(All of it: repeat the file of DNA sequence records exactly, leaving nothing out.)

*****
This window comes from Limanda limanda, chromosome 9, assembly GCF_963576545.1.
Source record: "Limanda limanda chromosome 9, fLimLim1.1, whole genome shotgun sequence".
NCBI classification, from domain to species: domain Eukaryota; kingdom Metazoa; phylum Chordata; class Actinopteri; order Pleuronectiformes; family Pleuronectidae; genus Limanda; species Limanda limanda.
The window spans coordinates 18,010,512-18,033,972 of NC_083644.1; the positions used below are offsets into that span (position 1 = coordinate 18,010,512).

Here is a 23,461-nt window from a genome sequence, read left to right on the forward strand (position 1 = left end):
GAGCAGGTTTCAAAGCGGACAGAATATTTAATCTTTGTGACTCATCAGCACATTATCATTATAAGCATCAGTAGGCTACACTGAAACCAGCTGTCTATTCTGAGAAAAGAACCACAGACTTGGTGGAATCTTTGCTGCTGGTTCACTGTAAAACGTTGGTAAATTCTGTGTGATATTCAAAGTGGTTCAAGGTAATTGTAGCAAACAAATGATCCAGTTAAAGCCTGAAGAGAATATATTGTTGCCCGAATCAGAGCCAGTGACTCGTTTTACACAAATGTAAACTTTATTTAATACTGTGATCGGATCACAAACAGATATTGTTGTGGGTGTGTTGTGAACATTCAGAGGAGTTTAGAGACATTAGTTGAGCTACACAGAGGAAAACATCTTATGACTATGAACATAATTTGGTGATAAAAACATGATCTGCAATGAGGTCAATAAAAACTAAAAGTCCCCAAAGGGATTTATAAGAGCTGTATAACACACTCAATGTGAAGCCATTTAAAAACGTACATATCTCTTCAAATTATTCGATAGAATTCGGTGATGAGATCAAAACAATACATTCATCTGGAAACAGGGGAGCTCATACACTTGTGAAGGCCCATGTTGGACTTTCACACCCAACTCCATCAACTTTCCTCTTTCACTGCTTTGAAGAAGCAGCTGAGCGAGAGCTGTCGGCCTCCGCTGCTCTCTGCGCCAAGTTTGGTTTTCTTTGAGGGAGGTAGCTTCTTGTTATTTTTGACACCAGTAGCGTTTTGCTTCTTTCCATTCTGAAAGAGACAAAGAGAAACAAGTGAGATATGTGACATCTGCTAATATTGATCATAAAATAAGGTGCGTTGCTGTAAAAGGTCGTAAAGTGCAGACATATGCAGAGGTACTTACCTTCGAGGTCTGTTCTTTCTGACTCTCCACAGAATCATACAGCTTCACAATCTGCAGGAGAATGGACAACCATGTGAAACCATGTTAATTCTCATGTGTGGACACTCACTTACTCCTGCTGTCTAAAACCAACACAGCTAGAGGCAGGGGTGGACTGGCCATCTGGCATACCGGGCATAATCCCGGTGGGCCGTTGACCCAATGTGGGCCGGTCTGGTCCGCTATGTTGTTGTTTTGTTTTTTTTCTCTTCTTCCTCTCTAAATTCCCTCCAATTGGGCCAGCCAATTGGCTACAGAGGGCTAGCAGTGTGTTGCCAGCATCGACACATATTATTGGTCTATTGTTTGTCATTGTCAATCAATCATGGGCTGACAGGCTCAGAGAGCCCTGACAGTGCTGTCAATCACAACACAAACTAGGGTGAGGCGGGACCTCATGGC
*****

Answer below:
This window comes from Limanda limanda, chromosome 9, assembly GCF_963576545.1.
Source record: "Limanda limanda chromosome 9, fLimLim1.1, whole genome shotgun sequence".
NCBI classification, from domain to species: domain Eukaryota; kingdom Metazoa; phylum Chordata; class Actinopteri; order Pleuronectiformes; family Pleuronectidae; genus Limanda; species Limanda limanda.
The window spans coordinates 18,010,512-18,033,972 of NC_083644.1; the positions used below are offsets into that span (position 1 = coordinate 18,010,512).

Here is a 23,461-nt window from a genome sequence, read left to right on the forward strand (position 1 = left end):
GAGCAGGTTTCAAAGCGGACAGAATATTTAATCTTTGTGACTCATCAGCACATTATCATTATAAGCATCAGTAGGCTACACTGAAACCAGCTGTCTATTCTGAGAAAAGAACCACAGACTTGGTGGAATCTTTGCTGCTGGTTCACTGTAAAACGTTGGTAAATTCTGTGTGATATTCAAAGTGGTTCAAGGTAATTGTAGCAAACAAATGATCCAGTTAAAGCCTGAAGAGAATATATTGTTGCCCGAATCAGAGCCAGTGACTCGTTTTACACAAATGTAAACTTTATTTAATACTGTGATCGGATCACAAACAGATATTGTTGTGGGTGTGTTGTGAACATTCAGAGGAGTTTAGAGACATTAGTTGAGCTACACAGAGGAAAACATCTTATGACTATGAACATAATTTGGTGATAAAAACATGATCTGCAATGAGGTCAATAAAAACTAAAAGTCCCCAAAGGGATTTATAAGAGCTGTATAACACACTCAATGTGAAGCCATTTAAAAACGTACATATCTCTTCAAATTATTCGATAGAATTCGGTGATGAGATCAAAACAATACATTCATCTGGAAACAGGGGAGCTCATACACTTGTGAAGGCCCATGTTGGACTTTCACACCCAACTCCATCAACTTTCCTCTTTCACTGCTTTGAAGAAGCAGCTGAGCGAGAGCTGTCGGCCTCCGCTGCTCTCTGCGCCAAGTTTGGTTTTCTTTGAGGGAGGTAGCTTCTTGTTATTTTTGACACCAGTAGCGTTTTGCTTCTTTCCATTCTGAAAGAGACAAAGAGAAACAAGTGAGATATGTGACATCTGCTAATATTGATCATAAAATAAGGTGCGTTGCTGTAAAAGGTCGTAAAGTGCAGACATATGCAGAGGTACTTACCTTCGAGGTCTGTTCTTTCTGACTCTCCACAGAATCATACAGCTTCACAATCTGCAGGAGAATGGACAACCATGTGAAACCATGTTAATTCTCATGTGTGGACACTCACTTACTCCTGCTGTCTAAAACCAACACAGCTAGAGGCAGGGGTGGACTGGCCATCTGGCATACCGGGCATAATCCCGGTGGGCCGTTGACCCAATGTGGGCCGGTCTGGTCCGCTATGTTGTTGTTTTGTTTTTTTTCTCTTCTTCCTCTCTAAATTCCCTCCAATTGGGCCAGCCAATTGGCTACAGAGGGCTAGCAGTGTGTTGCCAGCATCGACACATATTATTGGTCTATTGTTTGTCATTGTCAATCAATCATGGGCTGACAGGCTCAGAGAGCCCTGACAGTGCTGTCAATCACAACACAAACTAGGGTGAGGCGGGACCTCATGGC